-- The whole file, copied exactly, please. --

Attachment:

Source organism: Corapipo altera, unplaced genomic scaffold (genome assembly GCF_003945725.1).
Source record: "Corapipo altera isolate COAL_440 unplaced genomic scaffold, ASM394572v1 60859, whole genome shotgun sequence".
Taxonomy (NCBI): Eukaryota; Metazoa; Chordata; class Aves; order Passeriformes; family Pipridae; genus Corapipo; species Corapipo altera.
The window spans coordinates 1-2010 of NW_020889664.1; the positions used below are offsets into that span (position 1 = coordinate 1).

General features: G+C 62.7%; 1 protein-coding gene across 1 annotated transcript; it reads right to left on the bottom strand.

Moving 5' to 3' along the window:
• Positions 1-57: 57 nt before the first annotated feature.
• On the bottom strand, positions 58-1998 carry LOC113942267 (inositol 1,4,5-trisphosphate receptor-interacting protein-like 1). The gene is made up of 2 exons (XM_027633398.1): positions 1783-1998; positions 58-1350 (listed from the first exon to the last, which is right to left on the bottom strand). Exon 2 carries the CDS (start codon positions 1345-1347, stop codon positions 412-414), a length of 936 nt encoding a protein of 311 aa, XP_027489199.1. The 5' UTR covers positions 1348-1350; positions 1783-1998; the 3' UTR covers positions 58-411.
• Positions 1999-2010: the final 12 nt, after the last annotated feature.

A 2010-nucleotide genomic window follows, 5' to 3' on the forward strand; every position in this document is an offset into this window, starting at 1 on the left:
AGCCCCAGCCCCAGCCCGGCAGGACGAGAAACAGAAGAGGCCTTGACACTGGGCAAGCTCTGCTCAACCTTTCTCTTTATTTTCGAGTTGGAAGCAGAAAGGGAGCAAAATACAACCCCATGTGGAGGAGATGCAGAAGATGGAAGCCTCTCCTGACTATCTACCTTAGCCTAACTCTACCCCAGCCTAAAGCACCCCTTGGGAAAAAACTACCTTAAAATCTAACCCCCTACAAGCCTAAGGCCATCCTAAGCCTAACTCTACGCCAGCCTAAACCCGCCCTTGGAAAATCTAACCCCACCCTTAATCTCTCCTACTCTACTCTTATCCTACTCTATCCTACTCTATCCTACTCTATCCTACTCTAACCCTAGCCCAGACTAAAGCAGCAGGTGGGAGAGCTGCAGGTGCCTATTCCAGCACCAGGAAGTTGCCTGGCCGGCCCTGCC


Source organism: Corapipo altera, unplaced genomic scaffold (genome assembly GCF_003945725.1).
Source record: "Corapipo altera isolate COAL_440 unplaced genomic scaffold, ASM394572v1 60859, whole genome shotgun sequence".
Taxonomy (NCBI): Eukaryota; Metazoa; Chordata; class Aves; order Passeriformes; family Pipridae; genus Corapipo; species Corapipo altera.
The window spans coordinates 1-2010 of NW_020889664.1; the positions used below are offsets into that span (position 1 = coordinate 1).

General features: G+C 62.7%; 1 protein-coding gene across 1 annotated transcript; it reads right to left on the bottom strand.

Moving 5' to 3' along the window:
• Positions 1-57: 57 nt before the first annotated feature.
• On the bottom strand, positions 58-1998 carry LOC113942267 (inositol 1,4,5-trisphosphate receptor-interacting protein-like 1). The gene is made up of 2 exons (XM_027633398.1): positions 1783-1998; positions 58-1350 (listed from the first exon to the last, which is right to left on the bottom strand). Exon 2 carries the CDS (start codon positions 1345-1347, stop codon positions 412-414), a length of 936 nt encoding a protein of 311 aa, XP_027489199.1. The 5' UTR covers positions 1348-1350; positions 1783-1998; the 3' UTR covers positions 58-411.
• Positions 1999-2010: the final 12 nt, after the last annotated feature.

A 2010-nucleotide genomic window follows, 5' to 3' on the forward strand; every position in this document is an offset into this window, starting at 1 on the left:
AGCCCCAGCCCCAGCCCGGCAGGACGAGAAACAGAAGAGGCCTTGACACTGGGCAAGCTCTGCTCAACCTTTCTCTTTATTTTCGAGTTGGAAGCAGAAAGGGAGCAAAATACAACCCCATGTGGAGGAGATGCAGAAGATGGAAGCCTCTCCTGACTATCTACCTTAGCCTAACTCTACCCCAGCCTAAAGCACCCCTTGGGAAAAAACTACCTTAAAATCTAACCCCCTACAAGCCTAAGGCCATCCTAAGCCTAACTCTACGCCAGCCTAAACCCGCCCTTGGAAAATCTAACCCCACCCTTAATCTCTCCTACTCTACTCTTATCCTACTCTATCCTACTCTATCCTACTCTATCCTACTCTAACCCTAGCCCAGACTAAAGCAGCAGGTGGGAGAGCTGCAGGTGCCTATTCCAGCACCAGGAAGTTGCCTGGCCGGCCCTGCC